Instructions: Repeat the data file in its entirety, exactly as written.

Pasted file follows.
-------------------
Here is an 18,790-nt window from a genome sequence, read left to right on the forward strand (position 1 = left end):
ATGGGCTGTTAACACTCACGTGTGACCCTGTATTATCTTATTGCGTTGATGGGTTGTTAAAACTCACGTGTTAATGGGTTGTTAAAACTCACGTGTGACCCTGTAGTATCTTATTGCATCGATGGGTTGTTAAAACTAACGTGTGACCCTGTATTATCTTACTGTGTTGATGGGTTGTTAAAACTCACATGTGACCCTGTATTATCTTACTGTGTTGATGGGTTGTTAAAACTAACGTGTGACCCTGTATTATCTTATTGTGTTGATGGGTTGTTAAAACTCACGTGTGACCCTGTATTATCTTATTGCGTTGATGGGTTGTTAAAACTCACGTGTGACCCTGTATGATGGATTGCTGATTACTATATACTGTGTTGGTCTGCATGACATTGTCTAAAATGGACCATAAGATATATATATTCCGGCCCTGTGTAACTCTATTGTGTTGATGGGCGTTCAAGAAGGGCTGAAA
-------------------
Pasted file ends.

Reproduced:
Here is an 18,790-nt window from a genome sequence, read left to right on the forward strand (position 1 = left end):
ATGGGCTGTTAACACTCACGTGTGACCCTGTATTATCTTATTGCGTTGATGGGTTGTTAAAACTCACGTGTTAATGGGTTGTTAAAACTCACGTGTGACCCTGTAGTATCTTATTGCATCGATGGGTTGTTAAAACTAACGTGTGACCCTGTATTATCTTACTGTGTTGATGGGTTGTTAAAACTCACATGTGACCCTGTATTATCTTACTGTGTTGATGGGTTGTTAAAACTAACGTGTGACCCTGTATTATCTTATTGTGTTGATGGGTTGTTAAAACTCACGTGTGACCCTGTATTATCTTATTGCGTTGATGGGTTGTTAAAACTCACGTGTGACCCTGTATGATGGATTGCTGATTACTATATACTGTGTTGGTCTGCATGACATTGTCTAAAATGGACCATAAGATATATATATTCCGGCCCTGTGTAACTCTATTGTGTTGATGGGCGTTCAAGAAGGGCTGAAA